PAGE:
Cat Tully writes: Today is the second UN International Day of Education. A good day to reflect, first, on the value of foresight for the global education sector, and (for me personally), a good day to reflect on my recent collaboration with the Malaysian Higher Education sector. I was the 2018-19 Chair of Futuristic Thinking at Kuala Lumpur’s UNIRAZAK University. There’s a longer version of this piece over at Medium.
If you want to build positive long-term futures there is perhaps no more important area of global public policy. Education drives long-term economic growth, it is a source of human flourishing, and a key to human development.
The sector should be fertile ground for foresight. Investment in education pays off in the medium- to long-term. Educational institutions shape our future employees, entrepreneurs and citizens.
But often, the sector has just reproduced what has worked in the past. This includes outmoded subjects and out-of-date methods of instruction and examination.
Multiple disruptive trends will shake up education in the next 2–3 decades. We need better futures thinking, and urgently.
There’s a whole range of challenges. Think of the impact of the so-called ‘Fourth Industrial Revolution,’ or changing student demographics (placing more emphasis on lifelong learning), or growing internationalisation (adding pressure to compete and innovate), or the challenges of ‘always on’ working cultures for the future of wellbeing.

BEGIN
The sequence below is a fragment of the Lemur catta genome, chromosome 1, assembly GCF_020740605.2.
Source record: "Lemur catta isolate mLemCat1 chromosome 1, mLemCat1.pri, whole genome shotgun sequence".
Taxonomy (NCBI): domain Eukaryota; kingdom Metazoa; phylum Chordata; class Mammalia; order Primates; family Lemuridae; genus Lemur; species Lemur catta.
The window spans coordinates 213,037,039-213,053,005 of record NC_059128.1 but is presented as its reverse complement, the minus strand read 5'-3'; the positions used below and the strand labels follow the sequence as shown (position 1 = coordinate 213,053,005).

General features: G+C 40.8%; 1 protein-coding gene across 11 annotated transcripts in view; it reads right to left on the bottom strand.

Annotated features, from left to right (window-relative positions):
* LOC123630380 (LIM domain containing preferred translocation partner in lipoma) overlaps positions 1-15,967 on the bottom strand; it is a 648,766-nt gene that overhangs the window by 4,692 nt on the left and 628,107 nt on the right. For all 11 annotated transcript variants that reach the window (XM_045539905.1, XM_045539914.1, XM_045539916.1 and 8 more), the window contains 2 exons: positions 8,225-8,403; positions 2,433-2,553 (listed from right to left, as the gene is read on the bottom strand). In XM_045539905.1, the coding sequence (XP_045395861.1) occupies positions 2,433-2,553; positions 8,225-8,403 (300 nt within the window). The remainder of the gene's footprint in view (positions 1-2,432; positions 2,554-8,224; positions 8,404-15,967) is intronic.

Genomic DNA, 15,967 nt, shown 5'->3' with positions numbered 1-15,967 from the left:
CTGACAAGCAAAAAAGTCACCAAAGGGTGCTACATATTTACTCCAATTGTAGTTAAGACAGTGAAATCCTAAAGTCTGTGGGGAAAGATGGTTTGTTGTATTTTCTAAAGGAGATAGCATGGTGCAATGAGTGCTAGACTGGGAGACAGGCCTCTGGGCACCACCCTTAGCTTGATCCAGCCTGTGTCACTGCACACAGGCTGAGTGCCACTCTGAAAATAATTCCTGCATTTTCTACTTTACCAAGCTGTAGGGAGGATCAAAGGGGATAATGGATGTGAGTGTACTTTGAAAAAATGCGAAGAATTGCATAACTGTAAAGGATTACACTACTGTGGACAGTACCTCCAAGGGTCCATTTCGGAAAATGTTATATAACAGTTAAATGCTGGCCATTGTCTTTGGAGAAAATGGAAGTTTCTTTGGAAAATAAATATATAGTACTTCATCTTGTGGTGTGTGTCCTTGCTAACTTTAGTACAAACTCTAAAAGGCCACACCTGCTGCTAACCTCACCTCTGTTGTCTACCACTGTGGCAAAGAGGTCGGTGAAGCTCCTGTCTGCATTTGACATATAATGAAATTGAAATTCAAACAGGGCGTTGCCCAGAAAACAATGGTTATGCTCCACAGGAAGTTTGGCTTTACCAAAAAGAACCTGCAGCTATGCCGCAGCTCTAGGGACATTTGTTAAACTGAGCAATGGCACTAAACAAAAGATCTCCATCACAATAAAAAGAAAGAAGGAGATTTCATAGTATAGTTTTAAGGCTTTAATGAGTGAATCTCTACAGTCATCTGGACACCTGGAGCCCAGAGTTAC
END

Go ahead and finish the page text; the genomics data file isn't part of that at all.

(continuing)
In short: We may be on the verge of a radical departure from the one-size-fits-all model of teaching and assessment which has dominated western universities for decades.
In the book I recently published alongside my academic colleagues at UNIRAZAK, Rethinking Higher Education — trends to 2030, we explored a range of trends on the horizon.
These include changes to teaching methods, with the rise of:
- digitalised course delivery
- more modular learning tailored around a learner’s schedule
- micro-certification in specific applied topics relevant to fields of work
- experiential on-the-job learning
- more group learning as ‘shared experience’.
These may be combined with a move away from universities as physical campuses towards being individualised, personalised learning platforms that cater to individuals’ cognitive and behavioural preferences.
Both national policymakers and individual providers need to respond early and effectively to these future challenges. The price if they do not: a loss of position in the meticulously ranked global education marketplace.
But the process of designing education futures needs to be participative. Whether in global education or health policy, it is young people’s futures we are designing. Let’s bring them in.